Thursday, November 10, 2011

Top five books on holding power to account

Heather Brooke is a journalist and freedom of information campaigner. Her books include The Revolution Will Be Digitalised.

One of her top five books on holding power to account, as told to Daisy Banks at The Browser:
All the King’s Men
by Robert Penn Warren

Your next book is the novel All the King’s Men by Robert Penn Warren, which tells the story of the fictional politician Willie Stark.

This is a great mix of politics and journalism. It shows the way the two work together in a symbiotic relationship where they both need and hate each other. The newspaper guy is Jack Burden and he goes to work for Willie Stark – who starts off as a fresh-faced, incredibly idealistic and very ambitious man-of-the-people politician.

Willie Stark is based on Huey Long, governor of Louisiana from 1928-32.

Yes, he was a great populist politician. The narrative is his rise and inevitable fall. Again, it is a story about power and how Willie Stark changes as he gains it – his values corrode so that by the end of the book he is as bad as the politicians he initially decried.

Because he only wants to retain his power.

Exactly. You see the corruption of Jack Burden as well. He starts off wanting to use his journalistic skills to help Willie Stark, but then as Willie becomes a powerful politician Jack also becomes corrupted and turns his reporting skills to digging up dirt on Willie’s enemies. At the end he, too, questions his own integrity.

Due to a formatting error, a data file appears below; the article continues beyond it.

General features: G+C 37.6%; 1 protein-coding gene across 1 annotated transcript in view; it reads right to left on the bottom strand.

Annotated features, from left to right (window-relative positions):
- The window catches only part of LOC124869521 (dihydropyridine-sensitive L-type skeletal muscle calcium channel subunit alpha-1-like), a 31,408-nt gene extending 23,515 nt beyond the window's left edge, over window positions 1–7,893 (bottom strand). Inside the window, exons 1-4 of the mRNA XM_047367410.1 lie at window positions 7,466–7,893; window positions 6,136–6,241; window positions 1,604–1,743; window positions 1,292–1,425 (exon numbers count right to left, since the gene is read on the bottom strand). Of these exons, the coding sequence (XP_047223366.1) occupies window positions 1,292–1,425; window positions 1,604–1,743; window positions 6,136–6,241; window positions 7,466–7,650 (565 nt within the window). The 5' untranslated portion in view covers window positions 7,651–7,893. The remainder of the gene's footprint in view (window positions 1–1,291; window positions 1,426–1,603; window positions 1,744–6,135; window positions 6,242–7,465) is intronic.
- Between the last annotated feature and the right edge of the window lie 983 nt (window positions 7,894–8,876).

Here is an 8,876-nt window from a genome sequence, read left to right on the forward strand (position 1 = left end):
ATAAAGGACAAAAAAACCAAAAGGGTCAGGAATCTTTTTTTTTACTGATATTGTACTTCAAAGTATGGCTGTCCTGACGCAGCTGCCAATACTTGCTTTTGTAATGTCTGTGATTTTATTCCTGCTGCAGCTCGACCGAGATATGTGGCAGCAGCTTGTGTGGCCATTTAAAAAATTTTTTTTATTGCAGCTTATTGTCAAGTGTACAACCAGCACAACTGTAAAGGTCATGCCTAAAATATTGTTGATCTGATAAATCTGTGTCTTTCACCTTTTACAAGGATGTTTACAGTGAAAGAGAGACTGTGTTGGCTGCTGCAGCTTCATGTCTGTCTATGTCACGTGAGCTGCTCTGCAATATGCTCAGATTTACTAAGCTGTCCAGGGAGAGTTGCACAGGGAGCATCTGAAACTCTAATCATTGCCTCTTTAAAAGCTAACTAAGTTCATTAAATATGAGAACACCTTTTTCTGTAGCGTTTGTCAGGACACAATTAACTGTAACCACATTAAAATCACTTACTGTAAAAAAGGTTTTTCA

That is the problem with a lot of journalists. They are meant to fight for truth and justice, but in reality there are power deals and choices about what to reveal and what not.

That is always a danger for journalists, particularly when you cover powerful people. In order to get access you start making compromises. You forget who it is you are working for. You are meant to work for the public at large, but what you are possibly doing is working for the interests of the powerful – because they give you the stories. That is the crisis point where we find journalism today.

Most media organisations today are big corporations; the editorial staff is thinly resourced but their production quotas are high. You just can’t do good journalism if you have to produce three or four stories a day. So journalists end up rewriting what is given to them. They don’t do what a journalist needs to do, which is verification – finding out if what is said is actually true. Good journalism is about taking nothing at face value, being intensely sceptical, finding from outside sources whether or not what is being said is true.
Read about another novel Brooke tagged.

One critic argues that while it's not the best Louisiana novel, All the King's Men is The Great Louisiana Novel. The book appears on Melanie Kirkpatrick's list of her five favorite novels of political intrigue and H.W. Brands's five best list of books on truth or just in print; Robert McCrum called it a book to inspire busy public figures.

--Marshal Zeringue